# nLab normed ring

Contents

### Context

#### Algebra

higher algebra

universal algebra

# Contents

## Idea

A normed ring is a ring compatibly equipped with a norm on the underlying abelian group.

If this is suitably complete with respect to the norm, then a normed ring is called a Banach ring. A normed ring which is a field is, naturally, called a normed field, and if the norm is multiplicative it is also called a valued field.

The Berkovich spectrum of a normed ring $R$ is the set of multiplicative seminorms on $R$ that are bounded by the norm on $R$.

## Definition

###### Definition

A normed commutative ring is a commutative ring $R$ equipped with a function

${\vert -\vert} \;\colon\; R \longrightarrow \mathbb{R}_{\geq 0}$

to the non-negative real numbers such that for all $f,g \in R$

1. ${\vert f \vert} = 0$ precisely if $f = 0$;

2. $\vert -f\vert = \vert f \vert$

3. ${\vert f + g \vert} \leq {\vert f \vert}+ {\vert g \vert}$ (triangle identity)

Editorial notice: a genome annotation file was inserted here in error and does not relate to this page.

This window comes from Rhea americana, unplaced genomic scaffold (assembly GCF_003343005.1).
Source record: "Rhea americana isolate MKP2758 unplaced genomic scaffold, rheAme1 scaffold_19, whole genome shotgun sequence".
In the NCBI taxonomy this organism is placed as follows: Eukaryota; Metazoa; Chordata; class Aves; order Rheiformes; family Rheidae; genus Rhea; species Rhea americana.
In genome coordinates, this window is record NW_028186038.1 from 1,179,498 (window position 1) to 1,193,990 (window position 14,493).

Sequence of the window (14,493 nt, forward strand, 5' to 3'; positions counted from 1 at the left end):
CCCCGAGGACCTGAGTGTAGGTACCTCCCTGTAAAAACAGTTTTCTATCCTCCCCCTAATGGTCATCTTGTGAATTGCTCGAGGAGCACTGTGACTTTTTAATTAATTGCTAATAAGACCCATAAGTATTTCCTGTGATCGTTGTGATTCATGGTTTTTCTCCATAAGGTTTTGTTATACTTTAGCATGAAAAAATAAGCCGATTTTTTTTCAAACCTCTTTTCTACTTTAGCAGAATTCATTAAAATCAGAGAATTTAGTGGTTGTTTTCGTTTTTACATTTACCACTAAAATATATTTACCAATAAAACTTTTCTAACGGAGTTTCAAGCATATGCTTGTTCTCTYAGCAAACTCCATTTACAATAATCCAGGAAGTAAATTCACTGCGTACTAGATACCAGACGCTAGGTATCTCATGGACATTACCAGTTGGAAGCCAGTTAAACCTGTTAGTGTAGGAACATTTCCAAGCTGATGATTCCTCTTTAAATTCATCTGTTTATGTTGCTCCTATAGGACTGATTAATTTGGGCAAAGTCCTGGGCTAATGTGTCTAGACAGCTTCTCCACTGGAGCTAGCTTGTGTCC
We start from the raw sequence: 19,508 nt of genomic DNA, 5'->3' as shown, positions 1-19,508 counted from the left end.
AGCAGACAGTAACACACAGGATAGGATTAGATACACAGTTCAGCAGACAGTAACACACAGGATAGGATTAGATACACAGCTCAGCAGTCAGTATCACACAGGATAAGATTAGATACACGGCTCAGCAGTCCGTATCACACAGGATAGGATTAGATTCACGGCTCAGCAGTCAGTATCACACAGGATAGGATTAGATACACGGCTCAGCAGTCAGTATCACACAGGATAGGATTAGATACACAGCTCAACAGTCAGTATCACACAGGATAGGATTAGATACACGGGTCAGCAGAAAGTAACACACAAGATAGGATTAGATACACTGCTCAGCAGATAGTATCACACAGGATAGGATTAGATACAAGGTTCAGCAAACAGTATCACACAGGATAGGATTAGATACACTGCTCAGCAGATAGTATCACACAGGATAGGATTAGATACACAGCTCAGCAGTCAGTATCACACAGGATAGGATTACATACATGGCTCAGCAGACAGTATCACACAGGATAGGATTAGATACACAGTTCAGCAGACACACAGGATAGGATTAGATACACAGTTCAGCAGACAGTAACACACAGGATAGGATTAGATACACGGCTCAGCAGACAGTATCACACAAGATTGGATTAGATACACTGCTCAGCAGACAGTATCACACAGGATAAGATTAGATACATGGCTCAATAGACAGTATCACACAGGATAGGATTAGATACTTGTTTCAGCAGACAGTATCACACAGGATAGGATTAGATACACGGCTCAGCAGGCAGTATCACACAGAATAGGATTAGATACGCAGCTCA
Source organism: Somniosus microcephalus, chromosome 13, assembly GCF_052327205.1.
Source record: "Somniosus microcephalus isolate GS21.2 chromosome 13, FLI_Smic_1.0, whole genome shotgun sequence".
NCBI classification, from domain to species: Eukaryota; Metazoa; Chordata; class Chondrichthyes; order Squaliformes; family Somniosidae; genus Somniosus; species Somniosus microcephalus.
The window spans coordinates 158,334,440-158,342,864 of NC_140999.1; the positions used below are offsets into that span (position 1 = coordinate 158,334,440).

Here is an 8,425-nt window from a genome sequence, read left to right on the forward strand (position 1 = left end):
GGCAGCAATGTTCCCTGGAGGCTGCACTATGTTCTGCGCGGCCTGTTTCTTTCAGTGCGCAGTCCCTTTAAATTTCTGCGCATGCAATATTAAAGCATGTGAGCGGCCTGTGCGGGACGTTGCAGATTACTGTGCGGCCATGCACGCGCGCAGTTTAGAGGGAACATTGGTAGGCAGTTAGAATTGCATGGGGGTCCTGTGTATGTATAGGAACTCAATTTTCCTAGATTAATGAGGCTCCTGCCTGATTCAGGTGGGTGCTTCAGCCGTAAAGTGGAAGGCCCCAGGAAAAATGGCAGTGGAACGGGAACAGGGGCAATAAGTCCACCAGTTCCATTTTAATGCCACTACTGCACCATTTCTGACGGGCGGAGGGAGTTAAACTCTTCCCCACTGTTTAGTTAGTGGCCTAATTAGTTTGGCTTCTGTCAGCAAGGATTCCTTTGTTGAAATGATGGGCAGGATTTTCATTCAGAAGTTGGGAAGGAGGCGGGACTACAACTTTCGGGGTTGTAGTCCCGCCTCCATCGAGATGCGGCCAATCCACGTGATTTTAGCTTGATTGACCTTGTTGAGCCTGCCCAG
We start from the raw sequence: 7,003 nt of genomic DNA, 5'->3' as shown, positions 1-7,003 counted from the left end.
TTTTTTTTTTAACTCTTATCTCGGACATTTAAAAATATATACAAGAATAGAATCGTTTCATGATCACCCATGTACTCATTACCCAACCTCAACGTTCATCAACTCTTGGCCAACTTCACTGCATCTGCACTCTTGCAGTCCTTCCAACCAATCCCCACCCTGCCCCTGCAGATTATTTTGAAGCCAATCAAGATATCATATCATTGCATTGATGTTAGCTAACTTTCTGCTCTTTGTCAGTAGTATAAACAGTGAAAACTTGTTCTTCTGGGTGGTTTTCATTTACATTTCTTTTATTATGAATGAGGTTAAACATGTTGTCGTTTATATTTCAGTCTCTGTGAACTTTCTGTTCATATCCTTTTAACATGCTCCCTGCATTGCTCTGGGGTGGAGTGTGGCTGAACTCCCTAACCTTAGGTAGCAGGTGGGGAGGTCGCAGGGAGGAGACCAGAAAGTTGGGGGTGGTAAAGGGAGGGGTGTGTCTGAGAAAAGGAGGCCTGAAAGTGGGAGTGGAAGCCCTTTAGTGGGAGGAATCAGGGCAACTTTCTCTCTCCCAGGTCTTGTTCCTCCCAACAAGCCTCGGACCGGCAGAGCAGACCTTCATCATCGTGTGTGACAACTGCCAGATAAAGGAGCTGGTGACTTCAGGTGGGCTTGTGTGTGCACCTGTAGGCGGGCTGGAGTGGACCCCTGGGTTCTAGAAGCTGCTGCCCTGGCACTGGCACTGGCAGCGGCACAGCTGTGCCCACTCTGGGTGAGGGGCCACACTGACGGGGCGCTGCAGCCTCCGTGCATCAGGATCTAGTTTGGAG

4. ${\vert f \cdot g\vert} \leq {\vert f \vert\cdot {\vert g \vert}}$.

###### Remark

One might also define a normed ring to be a commutative monoid internal to the monoidal category $NGrp$ of normed groups. If the morphisms in $NGrp$ are taken to be the short group homomorphisms and the projective cross norm is used on the tensor product, then this reproduces the definition above. If (as is often seen) the morphisms are generalized to bounded group homomrophisms, then this generalizes the third clause in def. to

• there is $C \in \mathbb{R}_{\gt 0}$ such that for all $f,g \in R$

${\vert f \cdot g\vert} \leq C \cdot {\vert f \vert\cdot {\vert g \vert}}$

see e.g. (Bassat-Kremnitzer 13, remark 6.32)

## Examples

A normed field is of course in particular a normed ring.

###### Example

For $R$ a normed commutative ring, then for each $n \in \mathbb{N}$ the matrix algebra $Mat_n(R)$ becomes a normed ring with norm

${\vert A\vert} \coloneqq max_{1 \leq i,j \leq n}({\vert A_{i,j}\vert}) \,.$

Notice that even if $R$ if the norm on $R$ is multiplicative (is an absolute value) that on $Mat_n(R)$ is not in general. If $R$ is a Banach ring, then so is $Mat_n(R)$.

(e.g. Jarden 11).

## References

The notion of normed rings originates with:

Early further discussion:

• Shigeo Ozaki, Sadao Kashiwagi, Teruo Tsuboi, Note on Normed Rings, Science Reports of the Tokyo Bunrika Daigaku, Section A 4 98/103 (1953) 277-282 [jstor:43700402]